Everyone is conditioned by their environment and that includes rugby referees. Jaco Peyper, who was in charge for last weekend’s first Test match between New Zealand and the Lions in Auckland, predominantly officiates in the southern hemisphere, where both in style and substance, interpretation tends to favour the attacking team.
There is a preference for a fast moving game, where the officiating at most contact points appears to be parsed from that perspective, scrum, lineout and rucks, even allowing for an element of generalisation. A classic illustration is the breakdown, an area that the All Blacks dominated, by common consent, last weekend.
Peyper verbally dissuaded the Lions players from looking to get hands on the ball in an effort to slow down New Zealand possession with Seán O’Brien in particular ordered to let-go a nanosecond before he looked like pilfering a ball or two; all the while recognising that New Zealand were more accurate and effective in ball presentation and clear-outs and that Sam Cane’s positioning and poaching was exemplary.
Lions coach Warren Gatland identified this aspect of the game as a huge source of concern ahead of the second Test, bringing in Sam Warburton ahead of Peter O'Mahony, something that seems harsh, based on tour performances to date. On the evidence of the Chiefs and Hurricanes matches Justin Tipuric might have a greater claim for a place on Saturday.
Gatland decided against playing his most effective hooker at the breakdown, Rory Best, and in also deciding against giving Iain Henderson a place in the 23, removing an in-form player, who has forced turnovers and carried superbly.
South African official Peyper was less fastidious about the blocking of players chasing high balls, and unless a side was immediately going forward at scrums and lineout mauls, he urged the team in possession to move the ball away from the set piece.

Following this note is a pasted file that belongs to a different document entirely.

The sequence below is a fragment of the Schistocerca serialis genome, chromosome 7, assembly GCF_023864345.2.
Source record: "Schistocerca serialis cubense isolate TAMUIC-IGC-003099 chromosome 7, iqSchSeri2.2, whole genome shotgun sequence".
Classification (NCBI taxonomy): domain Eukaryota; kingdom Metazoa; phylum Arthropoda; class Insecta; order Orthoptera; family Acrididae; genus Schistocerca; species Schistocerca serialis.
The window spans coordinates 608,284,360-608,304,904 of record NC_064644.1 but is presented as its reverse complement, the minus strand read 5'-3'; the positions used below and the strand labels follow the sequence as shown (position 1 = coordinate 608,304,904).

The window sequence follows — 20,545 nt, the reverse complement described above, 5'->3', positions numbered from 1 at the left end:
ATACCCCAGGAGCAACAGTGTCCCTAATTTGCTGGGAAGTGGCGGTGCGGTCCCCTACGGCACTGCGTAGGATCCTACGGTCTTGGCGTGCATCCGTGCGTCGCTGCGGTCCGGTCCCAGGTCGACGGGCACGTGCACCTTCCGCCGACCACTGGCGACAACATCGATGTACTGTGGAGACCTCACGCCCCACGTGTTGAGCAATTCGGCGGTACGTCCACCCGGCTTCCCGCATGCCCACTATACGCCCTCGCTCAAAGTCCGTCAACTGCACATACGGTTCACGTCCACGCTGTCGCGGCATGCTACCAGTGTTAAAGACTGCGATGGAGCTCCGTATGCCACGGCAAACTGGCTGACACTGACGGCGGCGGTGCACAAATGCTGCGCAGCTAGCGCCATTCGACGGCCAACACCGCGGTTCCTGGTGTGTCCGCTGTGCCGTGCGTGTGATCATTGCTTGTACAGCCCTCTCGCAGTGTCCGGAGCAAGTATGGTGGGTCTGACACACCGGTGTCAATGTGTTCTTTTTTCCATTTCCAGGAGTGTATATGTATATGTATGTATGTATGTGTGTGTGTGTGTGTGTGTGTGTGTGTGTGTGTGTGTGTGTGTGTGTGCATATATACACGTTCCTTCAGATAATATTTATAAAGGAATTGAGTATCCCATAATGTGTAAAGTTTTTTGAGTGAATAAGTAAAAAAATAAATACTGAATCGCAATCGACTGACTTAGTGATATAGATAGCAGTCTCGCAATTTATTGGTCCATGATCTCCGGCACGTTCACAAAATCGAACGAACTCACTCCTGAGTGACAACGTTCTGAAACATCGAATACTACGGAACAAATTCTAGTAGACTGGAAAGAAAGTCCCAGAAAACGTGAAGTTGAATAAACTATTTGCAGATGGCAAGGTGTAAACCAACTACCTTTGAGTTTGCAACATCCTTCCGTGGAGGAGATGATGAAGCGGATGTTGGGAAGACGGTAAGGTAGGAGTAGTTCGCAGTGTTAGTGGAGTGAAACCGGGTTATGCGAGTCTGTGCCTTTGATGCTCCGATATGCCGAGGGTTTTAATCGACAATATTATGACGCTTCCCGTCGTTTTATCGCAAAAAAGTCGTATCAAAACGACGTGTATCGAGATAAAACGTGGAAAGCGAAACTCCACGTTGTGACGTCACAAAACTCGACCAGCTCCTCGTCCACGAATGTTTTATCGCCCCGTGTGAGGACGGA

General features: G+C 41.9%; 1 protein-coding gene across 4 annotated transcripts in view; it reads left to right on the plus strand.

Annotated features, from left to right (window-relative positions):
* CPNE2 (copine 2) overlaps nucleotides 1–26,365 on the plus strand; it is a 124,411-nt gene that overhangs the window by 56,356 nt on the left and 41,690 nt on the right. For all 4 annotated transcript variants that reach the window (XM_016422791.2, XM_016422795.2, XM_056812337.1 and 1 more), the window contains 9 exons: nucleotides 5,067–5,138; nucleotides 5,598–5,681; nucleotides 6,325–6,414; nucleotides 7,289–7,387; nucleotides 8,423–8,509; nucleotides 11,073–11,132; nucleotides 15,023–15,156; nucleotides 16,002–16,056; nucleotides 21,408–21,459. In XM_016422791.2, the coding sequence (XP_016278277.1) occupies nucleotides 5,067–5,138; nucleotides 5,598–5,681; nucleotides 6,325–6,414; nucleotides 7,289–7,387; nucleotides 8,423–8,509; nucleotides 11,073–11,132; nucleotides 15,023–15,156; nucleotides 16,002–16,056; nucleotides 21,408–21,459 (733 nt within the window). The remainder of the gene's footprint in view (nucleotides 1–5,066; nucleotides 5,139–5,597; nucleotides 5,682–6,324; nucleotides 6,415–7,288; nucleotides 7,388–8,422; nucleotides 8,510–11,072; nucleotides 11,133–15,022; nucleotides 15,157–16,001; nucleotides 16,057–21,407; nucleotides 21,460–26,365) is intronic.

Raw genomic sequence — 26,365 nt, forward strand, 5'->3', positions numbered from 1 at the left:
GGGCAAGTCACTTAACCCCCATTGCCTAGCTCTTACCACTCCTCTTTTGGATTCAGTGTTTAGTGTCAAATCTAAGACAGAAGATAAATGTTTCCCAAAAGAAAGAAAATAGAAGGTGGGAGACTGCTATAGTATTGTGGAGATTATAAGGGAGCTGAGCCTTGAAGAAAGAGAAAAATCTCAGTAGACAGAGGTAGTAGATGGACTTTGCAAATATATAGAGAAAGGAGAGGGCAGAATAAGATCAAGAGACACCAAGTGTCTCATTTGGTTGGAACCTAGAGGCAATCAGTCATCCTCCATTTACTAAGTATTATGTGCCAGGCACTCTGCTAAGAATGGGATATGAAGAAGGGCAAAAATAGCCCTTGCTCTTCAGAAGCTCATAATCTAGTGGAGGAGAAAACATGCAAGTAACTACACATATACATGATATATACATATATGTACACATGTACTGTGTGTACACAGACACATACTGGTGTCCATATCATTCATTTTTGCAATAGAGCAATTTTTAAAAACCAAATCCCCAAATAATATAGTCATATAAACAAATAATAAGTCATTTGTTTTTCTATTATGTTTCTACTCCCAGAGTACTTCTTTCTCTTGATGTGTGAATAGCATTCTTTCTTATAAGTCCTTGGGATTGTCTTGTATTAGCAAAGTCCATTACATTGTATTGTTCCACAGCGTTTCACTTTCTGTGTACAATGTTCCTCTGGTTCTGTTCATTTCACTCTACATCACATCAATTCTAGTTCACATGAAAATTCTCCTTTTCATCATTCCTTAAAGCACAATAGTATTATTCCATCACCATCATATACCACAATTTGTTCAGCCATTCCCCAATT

On Saturday, France's Jerome Garces, will preside over the second Test. His interpretation will most likely be different, demonstrating as much when he refereed the Lions' 34-6 victory over the Chiefs earlier in the tour. Generally speaking he allows a contest for the ball at the breakdown.
There are a couple of things he won’t tolerate in this area of the game. In a combined penalty count of 21 in that match, he awarded six for players not releasing or rolling away following a tackle. He is also very strict about penalising (three times) a player who, at a ruck, puts his hand on the ground beyond the ball and then uses a backward scooping motion.
In the verbal jostling ahead of matches on the tour to date the Lions have pointed to what they considering illegal blocking of players chasing box-kicks and dinks over the top. To this end Garces warned a Chiefs player specifically about this in one instance and then on another occasion gave a penalty when Jack Nowell was impeded chasing a Garryowen.
The French official also takes a very definite stance when it comes to the scrum, rewarding the Lions’ dominance with three penalties. Unlike Peyper he’s happy to wait for a couple of seconds if there’s an initial impasse in terms of movement. He’s an excellent communicator in general but especially at scrum time letting the players known exactly what he wants before and, at times, during a contest.
The same is true of the lineout maul, where Garces will permit the attacking team several seconds to coordinate the drive. He’s not afraid to award the double whammy of penalty try and yellow card as he demonstrated when the Chiefs collapsed a lineout maul that was heading for the whitewash.
Given the greater prevalence of the ‘choke tackle’ in northern hemisphere rugby he is more likely to blow up immediately players collapse to the ground, awarding a scrum turnover, than say Peyper, who will permit the attacking team a couple of seconds to free the ball from the tangled flesh.
Assistant referees, Peyper and Romain Poite, who takes charge of the third Test, also have an input into calling infringements as does the TMO, Australian George Ayoub. But in Garces the Lions have a referee who understands the style and substance of northern hemisphere teams; this time it will be the All Blacks that may have to adapt.